Comet Lovejoy


I’ve never photographed a comet before and with a clear sky last night, I just had to get out into the garden to try my luck with Comet Lovejoy.  Unfortunately there was too much light pollution and exposures with settings suitable to show the fine detail such as the tail, came out completely swamped.  But I did get an image or two that showed the comet as a small green blob; not very impressive but hey ho, that’s the penalty you pay for living in the middle of a crowded country like England.

Have a look at the image above and find the star cluster above and to the left of the middle, that’s the Pleiades.  Now look for a green blob below the middle and to the right, further from the edge than the star cluster.  It looks just a bit bigger than a star and slightly fuzzy.  Well there you are, a far from impressive image of Comet Lovejoy.


6 thoughts on “Comet Lovejoy

    1. James Corner Post author

      I’ve read a few on-line tutorials and it seems that an in-depth knowledge of Photoshop is the most important requirement Allen. So I’m afraid it’s likely that it will always be beyond me.

  1. Marie Keates

    You did better then my son and I. We spent as long as we could stand out in the icy cold peering at the sky with my iPad app trying to find it. We found the Pleiades (I knew where they were anyway) but we couldn’t see the comet. I guess there is even more light pollution here in the city though so I’m not surprised really, just disappointed. When I was on a mountain in Turkey looking at the sky with no light pollution at all I couldn’t believe how many stars there are that I never see.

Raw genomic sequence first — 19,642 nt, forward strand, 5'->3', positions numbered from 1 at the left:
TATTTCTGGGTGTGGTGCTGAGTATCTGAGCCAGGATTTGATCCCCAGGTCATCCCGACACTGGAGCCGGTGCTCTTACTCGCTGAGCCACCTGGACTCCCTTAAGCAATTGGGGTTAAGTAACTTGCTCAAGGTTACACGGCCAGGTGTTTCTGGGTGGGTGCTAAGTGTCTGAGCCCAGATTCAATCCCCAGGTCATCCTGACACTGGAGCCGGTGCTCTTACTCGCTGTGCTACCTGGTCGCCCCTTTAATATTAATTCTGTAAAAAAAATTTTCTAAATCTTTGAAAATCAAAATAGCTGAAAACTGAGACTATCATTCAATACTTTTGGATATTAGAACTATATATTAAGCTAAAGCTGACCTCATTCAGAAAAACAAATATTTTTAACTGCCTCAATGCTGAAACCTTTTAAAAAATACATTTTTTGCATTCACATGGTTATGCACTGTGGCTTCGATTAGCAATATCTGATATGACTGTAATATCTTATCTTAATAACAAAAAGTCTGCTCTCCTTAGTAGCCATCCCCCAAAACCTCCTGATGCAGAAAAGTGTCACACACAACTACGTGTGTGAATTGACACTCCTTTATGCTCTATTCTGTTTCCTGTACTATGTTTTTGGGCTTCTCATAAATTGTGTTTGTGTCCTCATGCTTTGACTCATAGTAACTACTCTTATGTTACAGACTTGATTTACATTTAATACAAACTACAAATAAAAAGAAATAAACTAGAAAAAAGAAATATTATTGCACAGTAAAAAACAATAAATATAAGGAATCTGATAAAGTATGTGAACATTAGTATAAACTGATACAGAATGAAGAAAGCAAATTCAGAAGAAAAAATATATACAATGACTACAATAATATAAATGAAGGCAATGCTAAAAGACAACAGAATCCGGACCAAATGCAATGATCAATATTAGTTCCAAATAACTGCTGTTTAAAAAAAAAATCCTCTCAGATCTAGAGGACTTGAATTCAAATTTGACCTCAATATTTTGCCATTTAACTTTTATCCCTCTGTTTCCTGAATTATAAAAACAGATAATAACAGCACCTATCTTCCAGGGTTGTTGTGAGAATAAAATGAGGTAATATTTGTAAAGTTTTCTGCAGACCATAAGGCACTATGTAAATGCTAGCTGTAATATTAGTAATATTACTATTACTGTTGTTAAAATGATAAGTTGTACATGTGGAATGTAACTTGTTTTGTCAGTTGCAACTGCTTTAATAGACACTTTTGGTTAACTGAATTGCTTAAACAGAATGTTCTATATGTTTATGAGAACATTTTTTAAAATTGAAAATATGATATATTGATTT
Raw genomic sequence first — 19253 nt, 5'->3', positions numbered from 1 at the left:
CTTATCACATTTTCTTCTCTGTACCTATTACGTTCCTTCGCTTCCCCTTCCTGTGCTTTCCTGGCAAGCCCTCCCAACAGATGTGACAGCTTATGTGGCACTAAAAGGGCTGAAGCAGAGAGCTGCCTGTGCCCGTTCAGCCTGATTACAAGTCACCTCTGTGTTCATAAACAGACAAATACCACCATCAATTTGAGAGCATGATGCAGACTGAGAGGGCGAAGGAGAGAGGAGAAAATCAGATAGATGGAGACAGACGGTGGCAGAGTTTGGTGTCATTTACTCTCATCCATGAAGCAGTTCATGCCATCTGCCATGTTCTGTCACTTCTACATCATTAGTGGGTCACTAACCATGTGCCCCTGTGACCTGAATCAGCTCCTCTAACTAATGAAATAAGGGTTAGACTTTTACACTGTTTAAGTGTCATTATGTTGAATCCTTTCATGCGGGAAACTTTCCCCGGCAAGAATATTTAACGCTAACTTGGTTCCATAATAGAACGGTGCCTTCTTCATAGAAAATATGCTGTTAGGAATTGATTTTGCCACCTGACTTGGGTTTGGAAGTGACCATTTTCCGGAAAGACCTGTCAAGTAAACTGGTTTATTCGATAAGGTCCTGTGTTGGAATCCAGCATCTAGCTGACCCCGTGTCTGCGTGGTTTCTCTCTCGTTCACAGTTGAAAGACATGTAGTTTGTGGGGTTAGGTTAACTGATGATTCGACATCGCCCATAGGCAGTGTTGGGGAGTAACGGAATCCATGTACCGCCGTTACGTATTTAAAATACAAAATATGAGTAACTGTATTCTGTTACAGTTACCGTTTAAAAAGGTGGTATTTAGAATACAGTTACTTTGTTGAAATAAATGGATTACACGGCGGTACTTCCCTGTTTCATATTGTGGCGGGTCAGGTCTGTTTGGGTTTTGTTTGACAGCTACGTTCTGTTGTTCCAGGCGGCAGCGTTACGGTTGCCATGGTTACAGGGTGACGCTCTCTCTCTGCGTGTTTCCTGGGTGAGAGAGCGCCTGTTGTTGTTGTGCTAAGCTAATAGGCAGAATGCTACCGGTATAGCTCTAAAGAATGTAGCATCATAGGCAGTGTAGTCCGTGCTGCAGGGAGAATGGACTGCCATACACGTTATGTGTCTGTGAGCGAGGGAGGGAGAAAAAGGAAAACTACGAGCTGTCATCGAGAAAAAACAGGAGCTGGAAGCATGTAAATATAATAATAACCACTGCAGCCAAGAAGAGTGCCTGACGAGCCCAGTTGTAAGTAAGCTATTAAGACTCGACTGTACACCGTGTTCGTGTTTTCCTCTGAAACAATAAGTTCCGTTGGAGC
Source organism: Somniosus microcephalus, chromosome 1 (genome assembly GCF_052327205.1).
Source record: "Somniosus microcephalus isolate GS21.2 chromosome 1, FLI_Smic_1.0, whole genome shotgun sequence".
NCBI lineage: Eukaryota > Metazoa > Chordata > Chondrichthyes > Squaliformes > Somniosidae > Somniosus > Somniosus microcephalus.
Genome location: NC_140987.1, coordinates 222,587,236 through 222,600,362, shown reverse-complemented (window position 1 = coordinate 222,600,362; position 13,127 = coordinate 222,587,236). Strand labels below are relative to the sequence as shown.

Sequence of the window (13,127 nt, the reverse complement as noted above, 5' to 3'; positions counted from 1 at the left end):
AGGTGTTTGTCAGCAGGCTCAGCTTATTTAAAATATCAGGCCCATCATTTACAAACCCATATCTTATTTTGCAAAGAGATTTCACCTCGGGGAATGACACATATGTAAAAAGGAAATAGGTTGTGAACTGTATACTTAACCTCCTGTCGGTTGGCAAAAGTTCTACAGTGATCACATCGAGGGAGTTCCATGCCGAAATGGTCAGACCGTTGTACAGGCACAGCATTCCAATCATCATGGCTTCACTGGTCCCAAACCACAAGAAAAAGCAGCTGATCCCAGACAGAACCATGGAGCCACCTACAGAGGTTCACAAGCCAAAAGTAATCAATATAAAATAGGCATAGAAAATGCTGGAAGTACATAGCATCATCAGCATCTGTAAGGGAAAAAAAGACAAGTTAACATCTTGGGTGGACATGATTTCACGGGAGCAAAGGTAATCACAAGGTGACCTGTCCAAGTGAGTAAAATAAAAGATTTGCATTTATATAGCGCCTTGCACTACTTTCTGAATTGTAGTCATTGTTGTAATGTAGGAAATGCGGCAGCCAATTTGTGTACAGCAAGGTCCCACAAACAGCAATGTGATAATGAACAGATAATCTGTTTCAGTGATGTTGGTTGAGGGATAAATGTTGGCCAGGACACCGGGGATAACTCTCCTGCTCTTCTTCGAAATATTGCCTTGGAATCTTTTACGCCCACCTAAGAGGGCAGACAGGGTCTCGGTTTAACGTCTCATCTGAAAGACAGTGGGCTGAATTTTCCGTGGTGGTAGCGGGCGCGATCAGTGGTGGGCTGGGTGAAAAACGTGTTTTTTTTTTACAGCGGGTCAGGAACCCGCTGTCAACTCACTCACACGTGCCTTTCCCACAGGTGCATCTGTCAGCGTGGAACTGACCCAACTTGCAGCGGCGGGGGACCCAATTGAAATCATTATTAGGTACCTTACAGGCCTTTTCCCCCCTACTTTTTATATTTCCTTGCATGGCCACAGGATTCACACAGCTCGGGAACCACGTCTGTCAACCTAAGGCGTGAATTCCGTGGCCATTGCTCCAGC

1. James Corner Post author

      I grumbled about the light pollution in north Nottinghamshire but Worksop is a small town, so it isn’t going to be anywhere near as bad as a big city like Southampton. The times I’ve been to areas with no light pollution it has been in the far north where clear skies are quite rare. I’d love to go to desert regions where you can see the sky in it’s full glory.


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